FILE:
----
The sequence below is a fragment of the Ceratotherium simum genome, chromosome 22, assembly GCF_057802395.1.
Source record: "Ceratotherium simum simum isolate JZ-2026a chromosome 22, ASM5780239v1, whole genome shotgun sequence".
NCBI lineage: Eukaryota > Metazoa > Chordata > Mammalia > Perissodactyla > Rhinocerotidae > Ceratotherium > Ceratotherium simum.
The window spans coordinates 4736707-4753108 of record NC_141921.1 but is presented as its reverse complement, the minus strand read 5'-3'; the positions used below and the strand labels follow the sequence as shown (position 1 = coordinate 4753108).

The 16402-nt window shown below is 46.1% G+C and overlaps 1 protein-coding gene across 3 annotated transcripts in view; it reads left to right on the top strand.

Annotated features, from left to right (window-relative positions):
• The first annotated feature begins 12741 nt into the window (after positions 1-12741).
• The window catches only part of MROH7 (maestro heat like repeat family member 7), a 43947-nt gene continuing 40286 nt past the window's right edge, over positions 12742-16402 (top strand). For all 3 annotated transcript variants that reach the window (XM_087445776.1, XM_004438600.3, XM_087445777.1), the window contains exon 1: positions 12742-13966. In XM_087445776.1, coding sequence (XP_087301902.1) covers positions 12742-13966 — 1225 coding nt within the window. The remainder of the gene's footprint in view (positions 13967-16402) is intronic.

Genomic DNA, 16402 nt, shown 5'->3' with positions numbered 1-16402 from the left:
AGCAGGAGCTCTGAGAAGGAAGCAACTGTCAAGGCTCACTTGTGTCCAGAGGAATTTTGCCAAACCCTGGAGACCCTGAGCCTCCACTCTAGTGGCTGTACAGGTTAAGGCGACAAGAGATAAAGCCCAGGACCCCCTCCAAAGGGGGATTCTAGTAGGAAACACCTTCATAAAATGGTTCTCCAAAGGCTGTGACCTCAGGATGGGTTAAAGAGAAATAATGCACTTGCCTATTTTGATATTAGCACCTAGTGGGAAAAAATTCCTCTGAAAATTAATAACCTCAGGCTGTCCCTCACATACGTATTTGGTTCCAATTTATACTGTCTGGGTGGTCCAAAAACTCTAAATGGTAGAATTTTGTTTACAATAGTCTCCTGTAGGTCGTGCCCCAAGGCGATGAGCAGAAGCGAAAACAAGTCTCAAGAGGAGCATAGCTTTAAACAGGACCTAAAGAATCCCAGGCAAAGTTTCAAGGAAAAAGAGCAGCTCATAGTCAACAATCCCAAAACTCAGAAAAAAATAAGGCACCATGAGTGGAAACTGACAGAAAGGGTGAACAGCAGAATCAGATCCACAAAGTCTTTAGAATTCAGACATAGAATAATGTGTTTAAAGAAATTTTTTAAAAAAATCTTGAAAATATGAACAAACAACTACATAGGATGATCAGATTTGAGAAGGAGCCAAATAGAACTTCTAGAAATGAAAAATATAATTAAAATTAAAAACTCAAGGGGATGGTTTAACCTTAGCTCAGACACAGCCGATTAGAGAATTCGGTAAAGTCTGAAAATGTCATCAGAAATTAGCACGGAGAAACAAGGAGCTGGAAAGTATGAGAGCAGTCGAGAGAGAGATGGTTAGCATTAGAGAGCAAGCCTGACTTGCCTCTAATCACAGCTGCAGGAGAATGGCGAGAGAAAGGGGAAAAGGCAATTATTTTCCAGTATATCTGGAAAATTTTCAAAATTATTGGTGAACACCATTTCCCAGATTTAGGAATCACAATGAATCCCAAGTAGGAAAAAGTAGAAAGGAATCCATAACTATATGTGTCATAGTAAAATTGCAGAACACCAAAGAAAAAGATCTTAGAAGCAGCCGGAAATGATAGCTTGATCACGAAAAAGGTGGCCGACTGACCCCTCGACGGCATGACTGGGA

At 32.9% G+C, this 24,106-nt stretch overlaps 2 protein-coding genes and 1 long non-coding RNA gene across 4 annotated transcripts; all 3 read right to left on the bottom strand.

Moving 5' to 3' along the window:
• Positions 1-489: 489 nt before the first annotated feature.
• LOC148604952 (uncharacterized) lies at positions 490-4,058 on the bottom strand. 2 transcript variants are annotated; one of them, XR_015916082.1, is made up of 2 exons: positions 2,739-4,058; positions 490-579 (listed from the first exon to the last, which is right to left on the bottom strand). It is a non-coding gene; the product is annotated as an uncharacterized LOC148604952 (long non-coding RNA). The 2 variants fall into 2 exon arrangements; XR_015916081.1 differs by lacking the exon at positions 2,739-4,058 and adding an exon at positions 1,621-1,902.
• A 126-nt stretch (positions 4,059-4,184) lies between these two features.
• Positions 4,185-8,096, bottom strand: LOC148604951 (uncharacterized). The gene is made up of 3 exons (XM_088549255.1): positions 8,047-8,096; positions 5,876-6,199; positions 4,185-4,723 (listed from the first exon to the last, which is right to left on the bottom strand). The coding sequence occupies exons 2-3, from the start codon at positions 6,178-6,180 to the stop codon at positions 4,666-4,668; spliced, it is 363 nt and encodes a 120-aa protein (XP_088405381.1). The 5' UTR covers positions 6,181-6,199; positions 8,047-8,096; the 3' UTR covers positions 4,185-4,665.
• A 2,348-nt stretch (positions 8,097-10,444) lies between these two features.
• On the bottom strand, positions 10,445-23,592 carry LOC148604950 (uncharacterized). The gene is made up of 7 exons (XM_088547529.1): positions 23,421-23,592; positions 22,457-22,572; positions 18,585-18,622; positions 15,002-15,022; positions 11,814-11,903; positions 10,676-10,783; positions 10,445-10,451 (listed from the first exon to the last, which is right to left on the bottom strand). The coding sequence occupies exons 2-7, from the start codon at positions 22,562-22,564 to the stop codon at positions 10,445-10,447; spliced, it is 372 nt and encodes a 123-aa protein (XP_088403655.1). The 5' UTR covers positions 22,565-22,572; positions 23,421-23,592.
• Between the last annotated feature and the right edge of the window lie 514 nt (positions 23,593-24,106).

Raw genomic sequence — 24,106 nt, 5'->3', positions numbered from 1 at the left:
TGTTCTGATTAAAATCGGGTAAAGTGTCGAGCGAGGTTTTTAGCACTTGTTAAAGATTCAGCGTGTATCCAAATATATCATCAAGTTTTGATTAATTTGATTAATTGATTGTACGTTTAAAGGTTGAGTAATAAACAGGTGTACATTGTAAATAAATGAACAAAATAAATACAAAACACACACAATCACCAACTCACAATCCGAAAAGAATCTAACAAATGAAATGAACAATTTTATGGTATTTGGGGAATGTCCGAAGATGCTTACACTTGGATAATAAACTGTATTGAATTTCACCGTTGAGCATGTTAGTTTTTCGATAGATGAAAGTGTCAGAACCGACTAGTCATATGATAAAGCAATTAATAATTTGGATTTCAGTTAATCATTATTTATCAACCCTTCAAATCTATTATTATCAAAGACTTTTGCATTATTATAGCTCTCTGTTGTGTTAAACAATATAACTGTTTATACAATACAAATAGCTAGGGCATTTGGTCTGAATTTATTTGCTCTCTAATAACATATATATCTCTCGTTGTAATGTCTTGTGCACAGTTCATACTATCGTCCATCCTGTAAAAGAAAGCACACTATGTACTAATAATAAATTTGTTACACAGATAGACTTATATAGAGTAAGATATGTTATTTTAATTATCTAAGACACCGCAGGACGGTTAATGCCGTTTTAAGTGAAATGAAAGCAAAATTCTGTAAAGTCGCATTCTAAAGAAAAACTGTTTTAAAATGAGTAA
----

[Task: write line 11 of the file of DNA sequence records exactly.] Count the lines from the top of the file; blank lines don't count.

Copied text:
At 32.9% G+C, this 24,106-nt stretch overlaps 2 protein-coding genes and 1 long non-coding RNA gene across 4 annotated transcripts; all 3 read right to left on the bottom strand.